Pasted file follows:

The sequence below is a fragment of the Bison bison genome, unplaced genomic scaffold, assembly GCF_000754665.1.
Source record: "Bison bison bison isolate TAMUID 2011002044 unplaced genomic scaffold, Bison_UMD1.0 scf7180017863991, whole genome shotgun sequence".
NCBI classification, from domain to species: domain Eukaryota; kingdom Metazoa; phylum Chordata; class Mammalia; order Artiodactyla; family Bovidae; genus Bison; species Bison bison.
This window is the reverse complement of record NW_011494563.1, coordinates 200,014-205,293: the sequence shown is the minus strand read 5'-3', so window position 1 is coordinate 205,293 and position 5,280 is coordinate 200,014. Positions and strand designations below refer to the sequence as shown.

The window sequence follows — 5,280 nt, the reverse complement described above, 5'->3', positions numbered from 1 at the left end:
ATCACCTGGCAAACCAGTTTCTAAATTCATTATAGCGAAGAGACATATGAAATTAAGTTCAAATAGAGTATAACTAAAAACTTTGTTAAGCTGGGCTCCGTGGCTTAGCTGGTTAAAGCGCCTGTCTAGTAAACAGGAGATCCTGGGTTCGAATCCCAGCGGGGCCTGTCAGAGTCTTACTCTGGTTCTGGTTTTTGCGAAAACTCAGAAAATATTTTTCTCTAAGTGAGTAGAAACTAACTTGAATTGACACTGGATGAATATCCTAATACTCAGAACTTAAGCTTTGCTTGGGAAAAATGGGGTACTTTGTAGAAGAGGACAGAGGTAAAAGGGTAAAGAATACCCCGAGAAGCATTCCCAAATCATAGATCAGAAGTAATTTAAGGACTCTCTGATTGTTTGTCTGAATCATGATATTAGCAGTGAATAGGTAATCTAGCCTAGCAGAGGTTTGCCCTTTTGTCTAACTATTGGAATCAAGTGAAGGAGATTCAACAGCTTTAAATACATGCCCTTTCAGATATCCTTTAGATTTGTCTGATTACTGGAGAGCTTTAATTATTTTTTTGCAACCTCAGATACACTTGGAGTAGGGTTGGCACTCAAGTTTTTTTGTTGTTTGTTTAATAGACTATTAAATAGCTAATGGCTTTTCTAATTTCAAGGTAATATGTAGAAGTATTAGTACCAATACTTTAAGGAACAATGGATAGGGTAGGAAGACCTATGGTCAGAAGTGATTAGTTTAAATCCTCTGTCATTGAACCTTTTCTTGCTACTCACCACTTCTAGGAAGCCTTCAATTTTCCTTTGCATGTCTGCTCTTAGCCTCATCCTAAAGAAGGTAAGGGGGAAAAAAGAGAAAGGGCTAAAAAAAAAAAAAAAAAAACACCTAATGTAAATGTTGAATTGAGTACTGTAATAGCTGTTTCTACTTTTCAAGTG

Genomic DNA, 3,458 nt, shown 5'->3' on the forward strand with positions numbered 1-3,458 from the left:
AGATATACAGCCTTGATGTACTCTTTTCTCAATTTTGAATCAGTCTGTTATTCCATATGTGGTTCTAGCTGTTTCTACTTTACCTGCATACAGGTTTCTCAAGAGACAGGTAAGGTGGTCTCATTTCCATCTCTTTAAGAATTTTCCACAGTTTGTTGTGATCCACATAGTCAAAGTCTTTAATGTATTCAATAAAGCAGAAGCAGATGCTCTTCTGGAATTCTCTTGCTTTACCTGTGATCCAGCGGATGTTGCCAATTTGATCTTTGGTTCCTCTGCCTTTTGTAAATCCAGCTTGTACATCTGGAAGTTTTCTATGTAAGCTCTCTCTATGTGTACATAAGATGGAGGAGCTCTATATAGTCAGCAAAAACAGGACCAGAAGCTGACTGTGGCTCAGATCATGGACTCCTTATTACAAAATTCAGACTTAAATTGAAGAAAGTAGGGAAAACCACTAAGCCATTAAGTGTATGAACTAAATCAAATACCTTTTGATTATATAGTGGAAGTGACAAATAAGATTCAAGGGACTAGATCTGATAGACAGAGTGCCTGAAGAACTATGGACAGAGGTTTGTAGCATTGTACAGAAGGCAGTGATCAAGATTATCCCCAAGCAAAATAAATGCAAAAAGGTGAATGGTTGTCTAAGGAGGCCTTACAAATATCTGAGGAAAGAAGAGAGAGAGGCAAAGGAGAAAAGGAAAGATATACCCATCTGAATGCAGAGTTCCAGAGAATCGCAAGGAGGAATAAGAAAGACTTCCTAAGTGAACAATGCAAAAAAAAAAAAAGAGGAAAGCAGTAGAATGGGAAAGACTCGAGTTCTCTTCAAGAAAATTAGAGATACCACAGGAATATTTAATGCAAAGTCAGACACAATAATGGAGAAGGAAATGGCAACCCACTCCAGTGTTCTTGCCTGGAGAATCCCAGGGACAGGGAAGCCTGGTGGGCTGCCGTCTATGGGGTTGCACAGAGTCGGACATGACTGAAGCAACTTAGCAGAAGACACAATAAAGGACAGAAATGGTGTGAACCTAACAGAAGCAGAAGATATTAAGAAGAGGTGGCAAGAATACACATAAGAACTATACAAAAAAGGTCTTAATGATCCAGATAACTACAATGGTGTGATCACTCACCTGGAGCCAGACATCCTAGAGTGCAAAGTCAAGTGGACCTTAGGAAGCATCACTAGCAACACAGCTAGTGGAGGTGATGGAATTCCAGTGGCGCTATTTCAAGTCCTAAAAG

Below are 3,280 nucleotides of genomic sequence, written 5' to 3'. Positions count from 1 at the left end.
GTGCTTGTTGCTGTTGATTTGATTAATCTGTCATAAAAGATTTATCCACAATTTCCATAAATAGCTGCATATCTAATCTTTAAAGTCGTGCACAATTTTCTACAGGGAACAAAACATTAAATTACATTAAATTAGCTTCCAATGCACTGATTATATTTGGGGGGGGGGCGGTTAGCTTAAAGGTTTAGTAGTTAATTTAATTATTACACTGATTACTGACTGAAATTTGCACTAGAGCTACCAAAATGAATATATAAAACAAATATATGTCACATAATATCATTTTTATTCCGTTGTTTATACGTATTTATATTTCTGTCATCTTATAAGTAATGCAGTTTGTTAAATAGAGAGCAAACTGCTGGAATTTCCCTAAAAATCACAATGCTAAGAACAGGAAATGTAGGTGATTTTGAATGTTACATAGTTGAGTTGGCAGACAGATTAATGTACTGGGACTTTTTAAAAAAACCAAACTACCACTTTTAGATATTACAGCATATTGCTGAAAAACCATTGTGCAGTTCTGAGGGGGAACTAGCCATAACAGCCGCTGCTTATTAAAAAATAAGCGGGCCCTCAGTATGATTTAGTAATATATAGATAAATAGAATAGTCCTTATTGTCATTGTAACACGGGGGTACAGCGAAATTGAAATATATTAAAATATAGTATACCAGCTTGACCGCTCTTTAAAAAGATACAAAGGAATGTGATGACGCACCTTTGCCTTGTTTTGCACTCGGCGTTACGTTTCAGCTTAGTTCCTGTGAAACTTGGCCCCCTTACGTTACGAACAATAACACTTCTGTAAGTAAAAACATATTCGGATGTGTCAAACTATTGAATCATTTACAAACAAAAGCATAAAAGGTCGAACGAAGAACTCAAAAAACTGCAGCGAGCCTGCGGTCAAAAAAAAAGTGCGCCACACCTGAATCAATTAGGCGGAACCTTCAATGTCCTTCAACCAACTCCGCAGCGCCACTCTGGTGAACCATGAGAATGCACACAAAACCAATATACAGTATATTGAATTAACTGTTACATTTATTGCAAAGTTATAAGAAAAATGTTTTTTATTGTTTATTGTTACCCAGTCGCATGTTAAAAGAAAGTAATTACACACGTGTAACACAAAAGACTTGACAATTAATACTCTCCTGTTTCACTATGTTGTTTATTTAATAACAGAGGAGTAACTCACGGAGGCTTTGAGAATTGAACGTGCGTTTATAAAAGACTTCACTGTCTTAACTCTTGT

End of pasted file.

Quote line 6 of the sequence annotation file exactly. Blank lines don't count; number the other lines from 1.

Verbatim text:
ATCACCTGGCAAACCAGTTTCTAAATTCATTATAGCGAAGAGACATATGAAATTAAGTTCAAATAGAGTATAACTAAAAACTTTGTTAAGCTGGGCTCCGTGGCTTAGCTGGTTAAAGCGCCTGTCTAGTAAACAGGAGATCCTGGGTTCGAATCCCAGCGGGGCCTGTCAGAGTCTTACTCTGGTTCTGGTTTTTGCGAAAACTCAGAAAATATTTTTCTCTAAGTGAGTAGAAACTAACTTGAATTGACACTGGATGAATATCCTAATACTCAGAACTTAAGCTTTGCTTGGGAAAAATGGGGTACTTTGTAGAAGAGGACAGAGGTAAAAGGGTAAAGAATACCCCGAGAAGCATTCCCAAATCATAGATCAGAAGTAATTTAAGGACTCTCTGATTGTTTGTCTGAATCATGATATTAGCAGTGAATAGGTAATCTAGCCTAGCAGAGGTTTGCCCTTTTGTCTAACTATTGGAATCAAGTGAAGGAGATTCAACAGCTTTAAATACATGCCCTTTCAGATATCCTTTAGATTTGTCTGATTACTGGAGAGCTTTAATTATTTTTTTGCAACCTCAGATACACTTGGAGTAGGGTTGGCACTCAAGTTTTTTTGTTGTTTGTTTAATAGACTATTAAATAGCTAATGGCTTTTCTAATTTCAAGGTAATATGTAGAAGTATTAGTACCAATACTTTAAGGAACAATGGATAGGGTAGGAAGACCTATGGTCAGAAGTGATTAGTTTAAATCCTCTGTCATTGAACCTTTTCTTGCTACTCACCACTTCTAGGAAGCCTTCAATTTTCCTTTGCATGTCTGCTCTTAGCCTCATCCTAAAGAAGGTAAGGGGGAAAAAAGAGAAAGGGCTAAAAAAAAAAAAAAAAAAACACCTAATGTAAATGTTGAATTGAGTACTGTAATAGCTGTTTCTACTTTTCAAGTG